In your world, a reporter is an informed grocery clerk, telling readers what aisle they can go do to check out the chicken special: a “moderator, vetter, enabler, encourager.”

    But I can see your point about networks, informed networks, which have developed the practiced skills and tools needed to effectively pull out information from primary sources, or as we use to call it news gathering. I just don’t buy it.

    A journalist is a disruptive agent. They don’t buy into networks. Most barely buy into their employer. That’s a character trait that was in place before he/she took their first job.

    I think that’s what beginning to trouble me about the direction of your analysis. It supposes that new systems emerging will get at the old problems in a better way. Where have I read this before — this belief that a new man emerges from new systems?

    In the big picture truth the journalists is like the artist, motivated by a need to explore mystery and emerge with a story. Only a few in our time will ever produce that essential truth, but whoever does it will be do so because of their inner life and not because of their networked one. Your analysis doesn’t grasp any of this.

  • O-shift,
    I think you raise interesting points, which I hope to address later. But I’ll take a moment now to make clear that there’s nothing wrong with the word “sphincter.” You have them in your stomach, too. Surely we can make mature use of the language without getting into schoolyard interpretations of “dehumanizing propaganda.” Come now.
    More later.

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  • Jarvis —

    Your vision of journalism seems to share a similar blind spot to Rosen’s: see the comments in his post My Coordinates for a Successful News Site.

    In the world before the Internet, the job of journalism was encumbered by the task of delivering all sorts of non-news-related material just because reporters happened to be working in a medium that was efficient at disseminating that information. Newspapers contain the comics and the baseball box scores and stock market closing prices. Local TV news includes traffic data and weather forecasts. Network morning TV news includes fashion shows, cooking demonstrations and rock concerts. Political TV news can consist of the mere carriage of an event — a Presidential press conference, a Congressional hearing, a candidates’ debate — documenting a proceeding rather than reporting on it.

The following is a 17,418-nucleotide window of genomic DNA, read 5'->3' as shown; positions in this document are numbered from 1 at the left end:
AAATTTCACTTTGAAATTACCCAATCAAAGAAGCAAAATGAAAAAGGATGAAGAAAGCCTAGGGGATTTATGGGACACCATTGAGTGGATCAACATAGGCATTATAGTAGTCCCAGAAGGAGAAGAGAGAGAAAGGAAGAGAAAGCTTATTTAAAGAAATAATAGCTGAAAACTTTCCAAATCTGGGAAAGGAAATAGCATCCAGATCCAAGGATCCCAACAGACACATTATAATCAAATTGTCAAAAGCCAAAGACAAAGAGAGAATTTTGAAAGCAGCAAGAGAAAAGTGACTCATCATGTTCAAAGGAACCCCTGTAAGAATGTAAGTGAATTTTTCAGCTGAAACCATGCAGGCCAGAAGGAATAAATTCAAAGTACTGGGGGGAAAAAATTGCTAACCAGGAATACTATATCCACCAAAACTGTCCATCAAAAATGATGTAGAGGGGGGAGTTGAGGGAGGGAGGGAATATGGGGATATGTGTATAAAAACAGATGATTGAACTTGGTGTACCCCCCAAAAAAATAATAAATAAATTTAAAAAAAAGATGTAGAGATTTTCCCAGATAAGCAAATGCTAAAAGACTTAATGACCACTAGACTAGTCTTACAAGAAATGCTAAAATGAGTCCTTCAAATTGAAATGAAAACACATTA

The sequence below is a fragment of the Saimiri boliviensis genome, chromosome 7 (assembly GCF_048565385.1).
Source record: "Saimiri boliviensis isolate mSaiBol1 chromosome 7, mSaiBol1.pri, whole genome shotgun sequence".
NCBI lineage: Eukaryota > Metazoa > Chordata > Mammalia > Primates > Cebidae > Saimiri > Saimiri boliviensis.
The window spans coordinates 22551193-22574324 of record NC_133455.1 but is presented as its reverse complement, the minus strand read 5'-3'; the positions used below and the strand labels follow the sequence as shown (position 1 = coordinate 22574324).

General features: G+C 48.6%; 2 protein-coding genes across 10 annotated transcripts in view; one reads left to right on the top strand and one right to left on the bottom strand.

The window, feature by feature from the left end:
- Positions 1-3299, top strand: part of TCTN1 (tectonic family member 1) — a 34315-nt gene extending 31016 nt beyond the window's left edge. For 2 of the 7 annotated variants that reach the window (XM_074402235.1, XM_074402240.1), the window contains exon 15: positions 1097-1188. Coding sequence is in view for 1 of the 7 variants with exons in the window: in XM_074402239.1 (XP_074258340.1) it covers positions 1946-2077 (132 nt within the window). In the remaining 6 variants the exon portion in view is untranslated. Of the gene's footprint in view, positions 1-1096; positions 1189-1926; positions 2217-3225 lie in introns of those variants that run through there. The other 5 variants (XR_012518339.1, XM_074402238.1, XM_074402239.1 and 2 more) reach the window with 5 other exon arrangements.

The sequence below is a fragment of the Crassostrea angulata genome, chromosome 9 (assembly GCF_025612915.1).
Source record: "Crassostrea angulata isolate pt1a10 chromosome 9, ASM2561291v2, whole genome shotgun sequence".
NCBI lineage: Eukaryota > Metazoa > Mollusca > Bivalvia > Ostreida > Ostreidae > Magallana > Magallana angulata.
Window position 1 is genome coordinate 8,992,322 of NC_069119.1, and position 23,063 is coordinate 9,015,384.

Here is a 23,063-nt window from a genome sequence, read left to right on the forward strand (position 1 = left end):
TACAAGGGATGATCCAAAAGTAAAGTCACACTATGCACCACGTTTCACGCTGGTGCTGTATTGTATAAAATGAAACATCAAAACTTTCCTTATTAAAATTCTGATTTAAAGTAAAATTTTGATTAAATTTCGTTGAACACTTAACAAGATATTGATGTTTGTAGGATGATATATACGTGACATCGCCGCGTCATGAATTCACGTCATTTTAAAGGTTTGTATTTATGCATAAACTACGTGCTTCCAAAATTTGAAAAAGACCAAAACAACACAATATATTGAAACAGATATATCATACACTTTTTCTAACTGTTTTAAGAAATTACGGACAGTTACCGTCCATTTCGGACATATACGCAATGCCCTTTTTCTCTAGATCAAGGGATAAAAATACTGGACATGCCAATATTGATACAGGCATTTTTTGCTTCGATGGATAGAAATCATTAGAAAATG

The expanded media universe that the Internet offers allows journalists to shuck off that extraneous baggage and to concentrate on their core job: to find what is newsworthy, informing citizens of developments and controversies in their community, in the body politic, and in the world at large, so they need not act like civic illiterates.

    The key term here is news. Journalists have a specialized way of looking at the world. It involves isolating, selecting and emphasizing those aspects of daily life that are unusual, controversial, innovative, counterintuitive, salient; events that change the status quo or require the status quo to change in response. There are plenty of other people examining the real world and producing non-fictional information — librarians, encyclopedians, essayists, commentators, academics, polemicists, activists — whose priority is not to find the newsworthy elements in the day’s events and create headlinegrabbing narratives out of them.

    To me, BuzzMachine’s speculations on Beatblogging refer to the entire universe of producing non-fiction information — not to what journalists should do. Using BuzzMachine’s examples, I fail to see why it is the special job of journalists to act as as intermediary between experts, or to facilitate wiki-histories, or to educate, or to gather information. In fact, all of those roles are probably better accomplished by those who are not looking for what is newsworthy — because emphasizing the newsworthy over the mundane is, inevitably, a distorting process.

    To repeat myself, this is how I commented on Rosen’s thread: “The current phase of fragmentation and atomization of the media offers an opportunity to shuck off the baggage of non-news, safe in the knowledge that those important functions are being taken care of elsewhere. Thus journalists can concentrate on the task at hand.” The same criticism applies to the idea of Beatblogging.